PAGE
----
The Great American Outdoors Act was, Indeed, Great - Now, What’s Next?
The outdoor recreation world is buzzing after the Great American Outdoors Act (GAOA) passed and was signed by the president recently. With billions of additional dollars now invested in public lands, we've all been wondering: What’s next? Where might these investments go? And how might the government take on the hefty task of addressing their maintenance backlogs?
The outdoor recreation world is buzzing after the Great American Outdoors Act (GAOA) passed and was signed by the president recently. A show of bipartisan partnership and leadership from Washington’s congressional delegation helped make the critical bill for public lands a reality.
The act commits $900 million in annual permanent funding for the Land and Water Conservation Fund (LWCF), and another $1.9 billion annually (for up to five years) for federal land management agencies to address their deferred maintenance backlogs.
While that investment truly is great, the question that’s on many of our minds is, “what’s next?” Where might these investments go? And how might the government take on the hefty task of addressing their maintenance backlogs?
WHERE WILL THE MONEY GO?
There are two major pieces to this legislation — permanent funding for the Land and Water Conservation Fund and money for deferred maintenance. Each piece operates differently, so the ways money from the programs trickles into public lands are different.
LWCF has been the nation’s most successful conservation and recreation program, running for more than 50 years. The program works by earmarking a portion of revenues from offshore drilling for natural resources conservation and outdoor recreation programs. The money provides matching grants to supplement local government and community funding. LWCF has allocated nearly $699 million to Washington state, protecting places such as Mount Rainier and Olympic national parks, Ebey’s Landing National Historic Reserve, the Pacific Crest National Scenic Trail and the Columbia River Gorge.
For deferred maintenance, GAOA splits the funding as percentages between five different federal land management agencies: the National Parks Service (70%), the Forest Service (15%), the Bureau of Land Management (5%), the Fish and Wildlife Service (5%) and the Bureau of Indian Education (5%). With full funding of deferred maintenance, those splits would mean that annually, an agency like the Forest Service could receive up to $285 million in funding.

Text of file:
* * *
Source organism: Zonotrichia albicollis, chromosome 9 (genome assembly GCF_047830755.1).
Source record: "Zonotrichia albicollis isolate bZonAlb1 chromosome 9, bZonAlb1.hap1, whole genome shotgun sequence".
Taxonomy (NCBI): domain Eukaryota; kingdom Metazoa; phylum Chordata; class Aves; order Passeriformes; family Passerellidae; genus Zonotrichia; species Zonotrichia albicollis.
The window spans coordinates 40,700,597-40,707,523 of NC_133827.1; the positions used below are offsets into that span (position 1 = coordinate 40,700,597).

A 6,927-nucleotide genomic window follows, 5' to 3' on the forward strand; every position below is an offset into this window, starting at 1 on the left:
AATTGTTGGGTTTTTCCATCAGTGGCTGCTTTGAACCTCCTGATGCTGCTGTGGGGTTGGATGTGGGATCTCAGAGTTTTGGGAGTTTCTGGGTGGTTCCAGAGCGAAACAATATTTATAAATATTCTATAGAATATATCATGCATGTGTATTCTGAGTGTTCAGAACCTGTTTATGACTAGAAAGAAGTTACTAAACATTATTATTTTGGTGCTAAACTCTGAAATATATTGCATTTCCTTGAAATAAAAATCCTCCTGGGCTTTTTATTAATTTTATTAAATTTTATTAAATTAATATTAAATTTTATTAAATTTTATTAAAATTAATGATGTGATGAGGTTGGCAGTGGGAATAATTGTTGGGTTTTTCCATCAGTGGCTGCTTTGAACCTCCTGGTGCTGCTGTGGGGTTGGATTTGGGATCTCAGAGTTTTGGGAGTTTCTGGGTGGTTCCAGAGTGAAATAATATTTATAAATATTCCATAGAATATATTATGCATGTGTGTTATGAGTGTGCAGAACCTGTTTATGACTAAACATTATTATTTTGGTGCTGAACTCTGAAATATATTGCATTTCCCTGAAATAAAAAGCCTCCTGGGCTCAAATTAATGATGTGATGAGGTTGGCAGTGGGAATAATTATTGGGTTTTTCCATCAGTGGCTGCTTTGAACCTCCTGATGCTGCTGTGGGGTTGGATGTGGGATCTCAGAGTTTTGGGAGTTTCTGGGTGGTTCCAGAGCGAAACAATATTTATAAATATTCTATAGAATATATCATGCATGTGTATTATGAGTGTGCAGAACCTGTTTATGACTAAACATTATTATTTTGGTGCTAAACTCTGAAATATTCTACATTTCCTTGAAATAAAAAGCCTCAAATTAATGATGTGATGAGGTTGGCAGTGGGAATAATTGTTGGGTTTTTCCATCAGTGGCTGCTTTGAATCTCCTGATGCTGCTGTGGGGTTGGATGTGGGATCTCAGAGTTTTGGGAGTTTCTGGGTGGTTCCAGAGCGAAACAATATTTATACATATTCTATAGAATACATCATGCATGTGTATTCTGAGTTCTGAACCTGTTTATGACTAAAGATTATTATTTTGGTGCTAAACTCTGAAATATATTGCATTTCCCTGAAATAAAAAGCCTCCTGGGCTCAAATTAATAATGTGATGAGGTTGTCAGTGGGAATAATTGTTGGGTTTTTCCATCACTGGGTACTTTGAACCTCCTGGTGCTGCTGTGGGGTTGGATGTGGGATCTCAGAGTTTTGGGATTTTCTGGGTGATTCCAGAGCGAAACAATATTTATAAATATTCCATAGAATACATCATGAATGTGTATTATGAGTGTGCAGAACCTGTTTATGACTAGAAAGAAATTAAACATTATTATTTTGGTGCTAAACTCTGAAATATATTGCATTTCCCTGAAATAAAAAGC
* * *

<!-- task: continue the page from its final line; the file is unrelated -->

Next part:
WHAT PROJECTS WILL GET WORKED ON?
Knowing exactly what projects, lands or areas might get worked on with this funding is a much harder question to answer.
The LWCF already has a process in place for how it funds projects, so we can expect that the permanent funding will continue to support the conservation and acquisition of public lands for years to come.
To address the maintenance backlog, the bill outlines some steps that agencies will have to take. First, the funding cannot be used for land acquisition, or for work that takes place every year or for any bonuses for employees carrying out this work.
Next, agencies must submit a list of projects to be funded for the next year to the Congress, where they will be reviewed by relevant committees that deal with natural resources and financial appropriations. Projects must be, as of the date of the submission of the list, “ready to be implemented.” The president then submits a list of projects to be funded along with the annual budget of the United States, with detailed description of each project and estimated expenditures.
WHAT DO WE DO NOW, THEN?
The Great American Outdoors Act gives a 90-day period, starting the day the bill was signed, for a list of priority deferred maintenance projects to be submitted to Congress. Over the next few months, agency partners will work closely with stakeholders to develop a process for submitting the project lists to Congress.
Agencies will work with their staff to identify projects that might qualify for this work. Projects may be ready to see work as soon as they are funded or could require further public engagement processes.
Of course, individual agencies and forests will have a massive task on their hands. Many agencies will be starting this work during the busy summer season when staffing is already stretched thin due to funding and coronavirus concerns.
WTA has long collaborated with our agency partners to help develop and work on projects like this. As funding from GAOA begins to trickle in, WTA will continue to advocate for projects that build on our work to make trails for everyone, forever.
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